April 2017 Financial Markets Summary

“Interest rates are rising! It’s time to abandon your bonds!”  This has been the popular commentary from many media outlets over the past few months.  Yes, Janet Yellen and the Federal Reserve increased the Fed Funds rate by a whopping 0.25% on December 14, 2016 and by another 0.25% on March 15, 2017.  This now leaves the Fed Funds rate at 0.75%, much below its 5.4% average over the last 50 years.   In reality, the Federal Reserve only controls this Fed Funds rate.  All other rates such as Treasury, CDs, savings, credit cards and mortgages are determined by the market.  For example, the 10-Year Treasury rate increased over 1% from July to December last year in anticipation of the Fed Funds rate hikes.  This is certainly not a time to abandon your bonds.

One of the most common questions we are hearing from clients is, “What will happen to my bonds when interest rates go up?”  Let’s use the above recent 1% increase in the 10-Year Treasury as an example.  Long-term government bonds tumbled by over 8%, and the Barclays Aggregate Bond Index fell by about 3%.  Contrary to that, short-term corporate bonds maintained their value, and high-yield bonds increased by over 3%.  Similar results held true as we examined the last seven straight rising rate environments.  Long-term government bonds struggled, while short-term corporate and high yield bonds generated positive returns.  We feel it is prudent to only own these types of bonds in client portfolios in this rising rate environment.  The risk/reward is not in your favor when it comes to long-term government bonds.

Bonds have experienced divergent returns this year, while emerging market stocks have done nothing but rise in value.  Argentina, India, South Korea, Mexico and China have all experienced returns exceeding 15% for the year.  So much for the media suggesting that all of these countries would go down the tubes with Trump in the White House.

2017 has certainly been a reminder that today’s headlines and tomorrow’s reality are seldom the same.

Asset Index Category Category Category Category 10-Year
3 Months 2017 YTD 2016 Average
S&P 500 Index – Large Companies 5.5% 5.5% 9.5% 5.2%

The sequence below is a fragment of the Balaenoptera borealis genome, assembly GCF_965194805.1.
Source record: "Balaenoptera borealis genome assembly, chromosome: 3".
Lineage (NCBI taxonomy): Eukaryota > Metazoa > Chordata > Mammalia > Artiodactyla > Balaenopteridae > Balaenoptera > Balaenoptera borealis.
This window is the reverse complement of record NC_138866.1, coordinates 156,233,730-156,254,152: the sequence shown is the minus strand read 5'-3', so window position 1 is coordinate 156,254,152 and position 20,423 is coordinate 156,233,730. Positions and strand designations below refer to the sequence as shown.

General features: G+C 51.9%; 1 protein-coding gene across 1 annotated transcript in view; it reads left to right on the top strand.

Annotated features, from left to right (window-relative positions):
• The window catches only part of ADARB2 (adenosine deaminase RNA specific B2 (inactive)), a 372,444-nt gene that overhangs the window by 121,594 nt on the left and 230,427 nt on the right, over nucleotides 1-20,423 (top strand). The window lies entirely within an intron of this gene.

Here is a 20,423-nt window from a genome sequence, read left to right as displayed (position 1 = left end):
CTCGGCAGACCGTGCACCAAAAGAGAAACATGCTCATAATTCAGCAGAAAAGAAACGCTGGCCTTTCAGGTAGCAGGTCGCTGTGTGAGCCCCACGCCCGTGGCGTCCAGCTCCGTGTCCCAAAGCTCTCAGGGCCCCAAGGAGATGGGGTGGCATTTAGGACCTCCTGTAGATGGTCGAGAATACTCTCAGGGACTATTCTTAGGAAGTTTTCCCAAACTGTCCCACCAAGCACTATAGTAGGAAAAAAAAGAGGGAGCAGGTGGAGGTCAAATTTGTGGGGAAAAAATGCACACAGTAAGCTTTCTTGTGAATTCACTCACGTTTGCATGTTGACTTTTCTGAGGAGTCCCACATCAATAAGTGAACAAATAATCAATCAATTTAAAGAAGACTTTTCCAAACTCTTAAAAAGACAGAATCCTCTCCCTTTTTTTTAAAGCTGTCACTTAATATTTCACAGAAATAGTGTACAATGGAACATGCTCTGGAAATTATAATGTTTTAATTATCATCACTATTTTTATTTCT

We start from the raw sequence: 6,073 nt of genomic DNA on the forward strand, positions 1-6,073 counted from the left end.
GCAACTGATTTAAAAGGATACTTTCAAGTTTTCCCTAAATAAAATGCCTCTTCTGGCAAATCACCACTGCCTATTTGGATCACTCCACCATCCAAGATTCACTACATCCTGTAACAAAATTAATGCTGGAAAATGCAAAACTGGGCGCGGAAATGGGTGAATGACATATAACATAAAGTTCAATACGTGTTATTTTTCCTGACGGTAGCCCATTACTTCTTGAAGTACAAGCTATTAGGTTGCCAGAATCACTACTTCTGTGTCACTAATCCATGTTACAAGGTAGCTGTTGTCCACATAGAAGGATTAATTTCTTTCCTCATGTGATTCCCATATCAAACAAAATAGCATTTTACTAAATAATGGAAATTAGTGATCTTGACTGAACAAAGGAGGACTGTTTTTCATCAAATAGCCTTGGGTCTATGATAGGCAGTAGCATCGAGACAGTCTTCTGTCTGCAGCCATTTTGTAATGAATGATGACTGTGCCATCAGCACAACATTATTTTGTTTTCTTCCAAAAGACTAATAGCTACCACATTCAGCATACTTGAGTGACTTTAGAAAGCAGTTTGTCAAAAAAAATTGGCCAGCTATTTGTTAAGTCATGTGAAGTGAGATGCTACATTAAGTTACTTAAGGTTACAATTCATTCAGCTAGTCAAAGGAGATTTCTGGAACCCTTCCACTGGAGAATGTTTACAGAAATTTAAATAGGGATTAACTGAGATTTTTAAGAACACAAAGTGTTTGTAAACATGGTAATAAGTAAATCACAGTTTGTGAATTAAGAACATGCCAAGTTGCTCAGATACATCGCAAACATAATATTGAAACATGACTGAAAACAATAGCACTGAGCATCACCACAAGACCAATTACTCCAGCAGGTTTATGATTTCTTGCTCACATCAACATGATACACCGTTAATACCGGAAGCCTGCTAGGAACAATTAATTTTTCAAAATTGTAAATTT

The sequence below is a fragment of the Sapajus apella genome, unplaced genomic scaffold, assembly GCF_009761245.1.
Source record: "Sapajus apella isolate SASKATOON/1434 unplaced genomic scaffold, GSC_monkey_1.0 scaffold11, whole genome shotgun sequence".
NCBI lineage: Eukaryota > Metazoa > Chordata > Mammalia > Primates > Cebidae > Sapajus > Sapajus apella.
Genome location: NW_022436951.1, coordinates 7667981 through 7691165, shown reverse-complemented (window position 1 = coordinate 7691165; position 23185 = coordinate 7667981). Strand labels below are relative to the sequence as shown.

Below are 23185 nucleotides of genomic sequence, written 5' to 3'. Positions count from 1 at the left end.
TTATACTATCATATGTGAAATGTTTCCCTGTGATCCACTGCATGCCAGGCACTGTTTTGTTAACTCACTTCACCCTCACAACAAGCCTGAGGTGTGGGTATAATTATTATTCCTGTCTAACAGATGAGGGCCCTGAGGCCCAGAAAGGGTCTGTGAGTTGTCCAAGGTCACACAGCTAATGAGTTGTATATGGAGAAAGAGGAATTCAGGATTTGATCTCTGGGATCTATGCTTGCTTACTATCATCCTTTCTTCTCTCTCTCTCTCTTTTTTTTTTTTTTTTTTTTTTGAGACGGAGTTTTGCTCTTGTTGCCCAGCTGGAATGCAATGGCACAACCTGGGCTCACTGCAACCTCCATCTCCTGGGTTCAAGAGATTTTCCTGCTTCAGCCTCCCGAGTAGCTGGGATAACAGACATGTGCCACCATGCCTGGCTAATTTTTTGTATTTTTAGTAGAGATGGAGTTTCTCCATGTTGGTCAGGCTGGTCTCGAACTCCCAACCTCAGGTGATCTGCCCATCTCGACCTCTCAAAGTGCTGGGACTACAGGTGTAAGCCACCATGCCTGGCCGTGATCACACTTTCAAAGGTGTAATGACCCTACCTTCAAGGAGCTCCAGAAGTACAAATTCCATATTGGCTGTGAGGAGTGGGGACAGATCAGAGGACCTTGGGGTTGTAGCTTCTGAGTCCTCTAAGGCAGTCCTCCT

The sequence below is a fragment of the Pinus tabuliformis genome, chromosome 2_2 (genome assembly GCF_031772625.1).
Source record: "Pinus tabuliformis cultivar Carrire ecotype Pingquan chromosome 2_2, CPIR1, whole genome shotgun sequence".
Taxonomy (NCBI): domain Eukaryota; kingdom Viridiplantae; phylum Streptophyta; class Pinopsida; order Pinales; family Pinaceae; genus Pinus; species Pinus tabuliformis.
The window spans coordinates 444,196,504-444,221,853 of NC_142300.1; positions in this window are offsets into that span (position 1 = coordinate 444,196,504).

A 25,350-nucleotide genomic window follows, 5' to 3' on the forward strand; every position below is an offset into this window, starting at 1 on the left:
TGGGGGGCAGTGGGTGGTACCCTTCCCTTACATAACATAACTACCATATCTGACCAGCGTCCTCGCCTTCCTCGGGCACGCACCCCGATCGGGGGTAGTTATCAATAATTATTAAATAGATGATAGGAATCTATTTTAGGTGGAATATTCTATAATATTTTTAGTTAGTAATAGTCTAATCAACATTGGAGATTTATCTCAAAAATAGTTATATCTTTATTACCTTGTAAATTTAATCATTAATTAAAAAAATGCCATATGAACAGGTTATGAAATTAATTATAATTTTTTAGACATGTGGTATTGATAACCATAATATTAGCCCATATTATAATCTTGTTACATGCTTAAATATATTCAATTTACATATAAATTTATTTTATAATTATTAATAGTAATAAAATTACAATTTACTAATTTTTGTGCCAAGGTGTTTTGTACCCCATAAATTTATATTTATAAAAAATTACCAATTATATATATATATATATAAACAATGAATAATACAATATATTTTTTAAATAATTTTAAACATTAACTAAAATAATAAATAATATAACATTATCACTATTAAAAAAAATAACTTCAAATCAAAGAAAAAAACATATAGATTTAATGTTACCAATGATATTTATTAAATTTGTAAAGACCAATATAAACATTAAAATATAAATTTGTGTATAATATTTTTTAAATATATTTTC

S&P 400 Index – Mid-Size Companies 3.6% 3.6% 18.7% 7.3%
Russell 2000 Index – Small Companies 2.2% 2.2% 19.4% 5.6%
MSCI ACWI – Global (U.S. & Intl. Stocks) 6.4% 6.4% 5.6% 1.8%
MSCI EAFE Index – Developed Intl. 7.3% 7.3% 1.0% 1.1%
MSCI EM Index – Emerging Markets 11.5% 11.5% 11.2% 2.7%
Short-Term Corporate Bonds 0.6% 0.6% 2.1% 2.4%
Multi-Sector Bonds 0.8% 0.8% 2.6% 4.3%
International Government Bonds 2.2% 2.2% 1.6% 2.7%
Bloomberg Commodity Index -2.3% -2.3% 11.8% -6.2%
Dow Jones U.S. Real Estate 3.2% 3.2% 7.6% 3.9%


Please remember that past performance may not be indicative of future results. Different types of investments involve varying degrees of risk, and there can be no assurance that any specific investment, strategy, or product or any non-investment related content, made reference to directly or indirectly in this newsletter, will be suitable for your individual situation, or prove successful. This material is distributed by PDS Planning, Inc. and is for information purposes only.  Although information has been obtained from and is based upon sources PDS Planning believes to be reliable, we do not guarantee its accuracy.  It is provided with the understanding that no fiduciary relationship exists because of this report.  Opinions expressed in this report are not necessarily the opinions of PDS Planning and are subject to change without notice.  PDS Planning assumes no liability for the interpretation or use of this report. Consultation with a qualified investment advisor is recommended prior to executing any investment strategy. No portion of this publication should be construed as legal or accounting advice.  If you are a client of PDS Planning, please remember to contact PDS Planning, Inc., in writing, if there are any changes in your personal/financial situation or investment objectives.  All rights reserved.